While shorebirds may be disturbed by people in their habitat, they are REALLY disturbed by dogs. This is easy to observe on any day of the week. Sanderlings or Willets, another species regularly found on our beaches, may allow a string of walkers, joggers and surfers to pass by within 15 feet or so without showing undue alarm. However, as soon as a dog appears within a hundred yards of the birds, they freeze in their tracks, crane their necks up for a better view, and stand there waiting to see what the dog is going to do next.

Shorebirds can't tell if a dog is off-leash or not. If there is any indication that the dog is moving towards them, they're gone in a flash of wings. The real threat to the shorebirds from dogs is not that the dogs are going to catch and kill them. Dogs are way too slow to capture anything other than sick or injured shorebirds. The danger is in how the dogs affect the energy balance of the birds. Shorebirds, like most wild creatures, exist on a fairly tight energy budget. There is a small amount of slack built into the system, but not a lot.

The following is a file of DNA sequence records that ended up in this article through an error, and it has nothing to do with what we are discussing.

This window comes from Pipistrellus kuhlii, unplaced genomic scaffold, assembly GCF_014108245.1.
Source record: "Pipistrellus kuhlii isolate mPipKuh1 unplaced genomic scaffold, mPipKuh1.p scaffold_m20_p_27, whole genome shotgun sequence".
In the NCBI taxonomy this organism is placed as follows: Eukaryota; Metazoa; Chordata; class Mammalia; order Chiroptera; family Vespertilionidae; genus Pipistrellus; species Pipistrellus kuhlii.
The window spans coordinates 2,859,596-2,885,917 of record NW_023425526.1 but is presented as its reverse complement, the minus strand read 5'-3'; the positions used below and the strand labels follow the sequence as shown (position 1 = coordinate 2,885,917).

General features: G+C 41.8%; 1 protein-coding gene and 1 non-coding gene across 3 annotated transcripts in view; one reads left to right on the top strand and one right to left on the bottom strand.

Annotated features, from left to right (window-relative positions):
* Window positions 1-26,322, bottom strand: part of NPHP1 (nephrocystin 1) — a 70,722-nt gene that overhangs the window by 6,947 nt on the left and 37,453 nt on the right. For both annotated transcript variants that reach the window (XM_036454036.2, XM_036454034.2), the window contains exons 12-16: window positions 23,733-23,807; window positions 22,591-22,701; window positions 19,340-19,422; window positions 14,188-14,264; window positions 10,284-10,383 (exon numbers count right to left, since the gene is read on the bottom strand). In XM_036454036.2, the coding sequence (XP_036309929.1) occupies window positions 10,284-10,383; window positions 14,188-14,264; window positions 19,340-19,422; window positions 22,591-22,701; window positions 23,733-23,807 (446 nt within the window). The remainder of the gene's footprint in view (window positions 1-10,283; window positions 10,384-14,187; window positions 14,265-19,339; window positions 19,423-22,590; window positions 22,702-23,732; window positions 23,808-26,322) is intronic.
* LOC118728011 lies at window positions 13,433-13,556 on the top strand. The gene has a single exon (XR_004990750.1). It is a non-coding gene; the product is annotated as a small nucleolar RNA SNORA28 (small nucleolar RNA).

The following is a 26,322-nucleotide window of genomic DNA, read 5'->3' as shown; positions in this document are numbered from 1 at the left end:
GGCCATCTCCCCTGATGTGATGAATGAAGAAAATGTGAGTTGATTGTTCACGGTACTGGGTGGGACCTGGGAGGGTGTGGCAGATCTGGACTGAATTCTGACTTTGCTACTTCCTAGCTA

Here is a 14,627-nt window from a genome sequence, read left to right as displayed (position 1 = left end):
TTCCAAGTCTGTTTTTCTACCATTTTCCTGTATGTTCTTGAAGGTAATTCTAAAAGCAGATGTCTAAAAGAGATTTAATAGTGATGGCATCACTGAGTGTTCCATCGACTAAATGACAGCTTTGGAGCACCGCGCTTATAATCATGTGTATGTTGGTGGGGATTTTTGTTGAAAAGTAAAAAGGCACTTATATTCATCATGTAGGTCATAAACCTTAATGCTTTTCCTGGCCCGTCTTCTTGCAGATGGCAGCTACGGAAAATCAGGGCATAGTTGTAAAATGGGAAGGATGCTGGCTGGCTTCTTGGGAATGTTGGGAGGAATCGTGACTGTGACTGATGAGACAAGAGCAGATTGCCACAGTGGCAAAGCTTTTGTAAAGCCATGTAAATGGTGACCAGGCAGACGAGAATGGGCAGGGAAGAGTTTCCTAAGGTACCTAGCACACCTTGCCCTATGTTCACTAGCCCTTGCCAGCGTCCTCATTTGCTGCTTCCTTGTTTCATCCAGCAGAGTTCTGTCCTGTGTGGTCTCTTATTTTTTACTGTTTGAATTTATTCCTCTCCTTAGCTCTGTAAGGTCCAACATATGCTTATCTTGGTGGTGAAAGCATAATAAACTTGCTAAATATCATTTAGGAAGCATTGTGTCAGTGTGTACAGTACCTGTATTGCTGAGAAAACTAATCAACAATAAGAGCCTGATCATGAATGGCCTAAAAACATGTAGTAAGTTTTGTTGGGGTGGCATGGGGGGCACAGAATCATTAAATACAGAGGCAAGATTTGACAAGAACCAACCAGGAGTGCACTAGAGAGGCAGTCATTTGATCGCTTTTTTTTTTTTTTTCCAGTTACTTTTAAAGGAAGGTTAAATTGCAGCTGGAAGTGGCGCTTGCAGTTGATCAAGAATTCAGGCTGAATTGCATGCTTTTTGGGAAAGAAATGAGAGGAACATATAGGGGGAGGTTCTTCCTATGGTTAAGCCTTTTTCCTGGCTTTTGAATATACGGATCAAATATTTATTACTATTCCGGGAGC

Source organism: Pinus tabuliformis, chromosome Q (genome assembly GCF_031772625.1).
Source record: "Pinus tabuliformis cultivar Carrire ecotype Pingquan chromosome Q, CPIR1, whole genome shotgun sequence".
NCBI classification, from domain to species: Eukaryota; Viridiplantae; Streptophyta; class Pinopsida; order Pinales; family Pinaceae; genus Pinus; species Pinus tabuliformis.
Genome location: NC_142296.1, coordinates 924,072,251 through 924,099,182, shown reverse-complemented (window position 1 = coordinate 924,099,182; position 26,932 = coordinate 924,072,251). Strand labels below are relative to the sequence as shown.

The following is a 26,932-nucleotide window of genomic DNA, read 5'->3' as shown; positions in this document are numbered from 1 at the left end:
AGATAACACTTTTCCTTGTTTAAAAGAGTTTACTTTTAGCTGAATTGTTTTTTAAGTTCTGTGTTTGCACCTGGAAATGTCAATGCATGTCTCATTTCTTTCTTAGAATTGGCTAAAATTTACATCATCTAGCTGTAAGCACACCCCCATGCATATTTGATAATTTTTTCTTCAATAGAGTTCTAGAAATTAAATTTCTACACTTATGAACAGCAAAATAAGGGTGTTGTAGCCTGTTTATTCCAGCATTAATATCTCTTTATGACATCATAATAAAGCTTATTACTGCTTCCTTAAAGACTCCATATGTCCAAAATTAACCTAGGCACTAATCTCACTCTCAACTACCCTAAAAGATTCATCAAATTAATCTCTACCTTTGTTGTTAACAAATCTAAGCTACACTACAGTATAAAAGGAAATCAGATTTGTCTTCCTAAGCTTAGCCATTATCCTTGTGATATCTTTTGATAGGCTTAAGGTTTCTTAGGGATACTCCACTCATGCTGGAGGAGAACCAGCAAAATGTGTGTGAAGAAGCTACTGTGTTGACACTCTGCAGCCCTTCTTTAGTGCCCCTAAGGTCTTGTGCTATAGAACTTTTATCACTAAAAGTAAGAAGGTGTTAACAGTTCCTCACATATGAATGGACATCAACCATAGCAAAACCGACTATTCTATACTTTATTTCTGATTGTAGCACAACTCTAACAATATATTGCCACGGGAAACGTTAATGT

Anything that negatively impacts that energy balance threatens their physiological well-being.
Shorebirds eat mostly small invertebrates, up to and including mole crabs. Anyone who has spent much time walking along sandy beaches knows that the intertidal zone there is not exactly teeming with invertebrate life. Small creatures are there, to be sure, but they are mostly buried in the sand and difficult to find. Shorebirds need plenty of undisturbed time to locate these prey items they require to meet their energy needs.